Are you going to produce the honey for Black Bee Honey yourself?
We still have bees in London, and I will be installing a couple of hives here for the next season, but on a smaller scale. It keeps us involved and enables us to take people to hives and show them what an incredible product honey is.

Beekeeping is very time intensive and risky as a way of generating income. You’re so dependent on the weather and on how the bees perform in the face of diseases and pests.

We’re trying to build the brand, so we need the time to focus on that side of the business. We are working with a guy in Exmoor in west Somerset who produces a heather honey and a wild flower honey for us. He’s been bee farming for about 30 years, has up to 1,000 hives, and looks like a wizard [laughs]. We’ve got quite a bit of experience, but it’s nice to work with people who know the trade inside out.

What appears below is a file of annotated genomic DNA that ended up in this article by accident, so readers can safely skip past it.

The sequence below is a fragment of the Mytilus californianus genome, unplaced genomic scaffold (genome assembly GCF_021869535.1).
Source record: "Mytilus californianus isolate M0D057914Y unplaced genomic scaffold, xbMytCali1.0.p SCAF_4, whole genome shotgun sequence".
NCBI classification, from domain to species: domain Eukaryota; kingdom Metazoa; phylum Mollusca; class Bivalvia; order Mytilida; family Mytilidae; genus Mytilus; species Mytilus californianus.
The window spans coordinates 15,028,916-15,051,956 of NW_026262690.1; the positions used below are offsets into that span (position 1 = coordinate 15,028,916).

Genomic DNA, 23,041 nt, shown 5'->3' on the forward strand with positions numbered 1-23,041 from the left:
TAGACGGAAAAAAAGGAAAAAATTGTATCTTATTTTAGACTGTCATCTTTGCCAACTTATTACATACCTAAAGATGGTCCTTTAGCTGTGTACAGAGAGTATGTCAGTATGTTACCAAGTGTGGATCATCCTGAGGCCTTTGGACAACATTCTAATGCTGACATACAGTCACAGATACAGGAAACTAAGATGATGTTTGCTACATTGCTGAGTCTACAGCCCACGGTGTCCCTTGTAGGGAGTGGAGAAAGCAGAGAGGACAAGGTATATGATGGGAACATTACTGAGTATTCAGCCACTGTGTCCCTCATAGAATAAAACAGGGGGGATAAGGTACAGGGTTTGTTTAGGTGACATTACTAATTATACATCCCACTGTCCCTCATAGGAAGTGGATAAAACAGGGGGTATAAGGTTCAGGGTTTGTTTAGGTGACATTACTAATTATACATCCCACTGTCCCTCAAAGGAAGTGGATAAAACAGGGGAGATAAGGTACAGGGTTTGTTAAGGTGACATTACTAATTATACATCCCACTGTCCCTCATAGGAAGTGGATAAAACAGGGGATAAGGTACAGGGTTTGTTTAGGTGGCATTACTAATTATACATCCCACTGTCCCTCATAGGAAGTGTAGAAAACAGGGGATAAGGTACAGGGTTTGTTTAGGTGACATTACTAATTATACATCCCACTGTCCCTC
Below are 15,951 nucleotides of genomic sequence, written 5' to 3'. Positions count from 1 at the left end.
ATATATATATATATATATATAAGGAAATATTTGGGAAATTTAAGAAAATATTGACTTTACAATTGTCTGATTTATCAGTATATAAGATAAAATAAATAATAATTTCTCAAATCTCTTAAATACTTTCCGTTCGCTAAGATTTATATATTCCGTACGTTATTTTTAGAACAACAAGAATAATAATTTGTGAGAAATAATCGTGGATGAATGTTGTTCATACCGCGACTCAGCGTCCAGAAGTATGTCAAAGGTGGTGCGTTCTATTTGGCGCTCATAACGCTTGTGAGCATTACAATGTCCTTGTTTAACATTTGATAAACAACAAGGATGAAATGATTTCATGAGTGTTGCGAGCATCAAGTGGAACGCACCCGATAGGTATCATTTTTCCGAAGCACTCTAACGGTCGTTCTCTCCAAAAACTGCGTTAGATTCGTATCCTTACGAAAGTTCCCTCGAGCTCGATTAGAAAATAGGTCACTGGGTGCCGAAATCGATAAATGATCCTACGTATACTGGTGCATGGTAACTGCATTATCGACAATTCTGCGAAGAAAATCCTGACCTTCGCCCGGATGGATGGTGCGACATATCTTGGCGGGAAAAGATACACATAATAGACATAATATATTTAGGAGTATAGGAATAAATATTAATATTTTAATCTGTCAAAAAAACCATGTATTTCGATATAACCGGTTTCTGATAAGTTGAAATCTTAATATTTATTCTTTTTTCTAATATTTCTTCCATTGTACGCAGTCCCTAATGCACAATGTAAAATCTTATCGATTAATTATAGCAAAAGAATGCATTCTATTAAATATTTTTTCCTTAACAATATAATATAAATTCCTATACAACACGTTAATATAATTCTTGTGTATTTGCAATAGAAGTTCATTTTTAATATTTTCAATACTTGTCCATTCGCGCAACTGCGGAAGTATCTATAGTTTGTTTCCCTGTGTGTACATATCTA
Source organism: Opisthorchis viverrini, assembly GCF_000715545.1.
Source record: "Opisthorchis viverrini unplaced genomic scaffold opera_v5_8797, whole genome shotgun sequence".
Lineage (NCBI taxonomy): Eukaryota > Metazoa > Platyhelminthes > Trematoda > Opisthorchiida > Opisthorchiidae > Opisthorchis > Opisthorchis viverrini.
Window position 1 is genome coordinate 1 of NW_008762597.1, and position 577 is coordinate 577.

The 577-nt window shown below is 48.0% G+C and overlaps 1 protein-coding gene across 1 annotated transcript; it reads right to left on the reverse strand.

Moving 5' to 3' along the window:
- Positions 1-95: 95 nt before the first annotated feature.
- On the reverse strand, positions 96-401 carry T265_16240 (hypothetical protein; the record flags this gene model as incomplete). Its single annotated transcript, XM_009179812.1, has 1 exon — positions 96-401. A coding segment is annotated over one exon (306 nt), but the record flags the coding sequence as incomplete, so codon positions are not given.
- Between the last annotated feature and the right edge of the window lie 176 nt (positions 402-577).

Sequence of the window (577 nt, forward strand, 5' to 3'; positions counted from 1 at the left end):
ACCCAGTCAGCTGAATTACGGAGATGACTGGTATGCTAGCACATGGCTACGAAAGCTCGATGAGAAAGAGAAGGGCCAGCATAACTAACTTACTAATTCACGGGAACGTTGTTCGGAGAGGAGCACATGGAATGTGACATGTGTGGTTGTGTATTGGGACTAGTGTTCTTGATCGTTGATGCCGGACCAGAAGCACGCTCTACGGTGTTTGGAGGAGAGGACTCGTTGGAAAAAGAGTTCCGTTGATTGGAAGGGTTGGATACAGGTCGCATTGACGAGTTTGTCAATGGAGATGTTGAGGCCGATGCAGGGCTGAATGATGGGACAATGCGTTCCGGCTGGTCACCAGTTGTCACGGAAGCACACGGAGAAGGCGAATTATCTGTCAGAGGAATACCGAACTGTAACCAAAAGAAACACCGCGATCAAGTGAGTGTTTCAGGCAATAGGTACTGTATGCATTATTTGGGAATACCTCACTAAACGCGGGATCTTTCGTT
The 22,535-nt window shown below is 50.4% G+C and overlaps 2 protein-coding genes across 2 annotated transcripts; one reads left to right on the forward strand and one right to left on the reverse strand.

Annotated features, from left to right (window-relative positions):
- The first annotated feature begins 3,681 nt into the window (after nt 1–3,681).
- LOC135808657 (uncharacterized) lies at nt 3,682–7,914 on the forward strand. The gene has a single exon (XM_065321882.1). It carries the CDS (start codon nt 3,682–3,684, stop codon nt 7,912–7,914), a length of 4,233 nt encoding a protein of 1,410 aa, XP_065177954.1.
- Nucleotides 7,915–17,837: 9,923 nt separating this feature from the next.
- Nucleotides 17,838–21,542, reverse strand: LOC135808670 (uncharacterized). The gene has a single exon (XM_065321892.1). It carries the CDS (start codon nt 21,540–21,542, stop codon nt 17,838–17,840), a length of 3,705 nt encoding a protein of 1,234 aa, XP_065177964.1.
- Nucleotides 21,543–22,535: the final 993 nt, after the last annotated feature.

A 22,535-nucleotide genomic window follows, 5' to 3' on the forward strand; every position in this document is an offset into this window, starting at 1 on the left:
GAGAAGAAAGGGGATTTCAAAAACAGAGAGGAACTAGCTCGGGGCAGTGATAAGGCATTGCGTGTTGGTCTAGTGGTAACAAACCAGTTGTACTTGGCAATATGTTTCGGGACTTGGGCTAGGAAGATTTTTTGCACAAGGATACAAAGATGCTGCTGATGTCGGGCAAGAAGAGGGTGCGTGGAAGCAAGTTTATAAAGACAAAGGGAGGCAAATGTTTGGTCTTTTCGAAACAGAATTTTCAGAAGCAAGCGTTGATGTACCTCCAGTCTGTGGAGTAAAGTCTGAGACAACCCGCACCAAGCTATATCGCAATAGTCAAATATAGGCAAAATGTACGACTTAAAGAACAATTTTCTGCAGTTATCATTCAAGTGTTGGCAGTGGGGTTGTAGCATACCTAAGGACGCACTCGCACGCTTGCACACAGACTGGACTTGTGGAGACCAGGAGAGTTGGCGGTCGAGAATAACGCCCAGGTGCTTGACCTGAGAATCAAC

How have you settled into the local community?
People are very supportive of new stuff happening. They’re very hungry for it. It improves their quality of life by offering something new. In London people are very cynical about new companies. It feels like here there is a much more appreciative community for starting new things. For example, there’s a guy who runs a company called Artisan Food Club that works with small food producers.

He has just moved here from London and sits two desks away from me in Frome. We’re working with him to get our honey into Wholefoods. There’s a girl that lives in Frome who has got a background in branding and has worked in food for years. She’s been on maternity leave and has been working with us on the branding for Black Bee Honey. Then we work with various local advisors who are helping us with growing the business. They have a lot of expertise in the world of food businesses.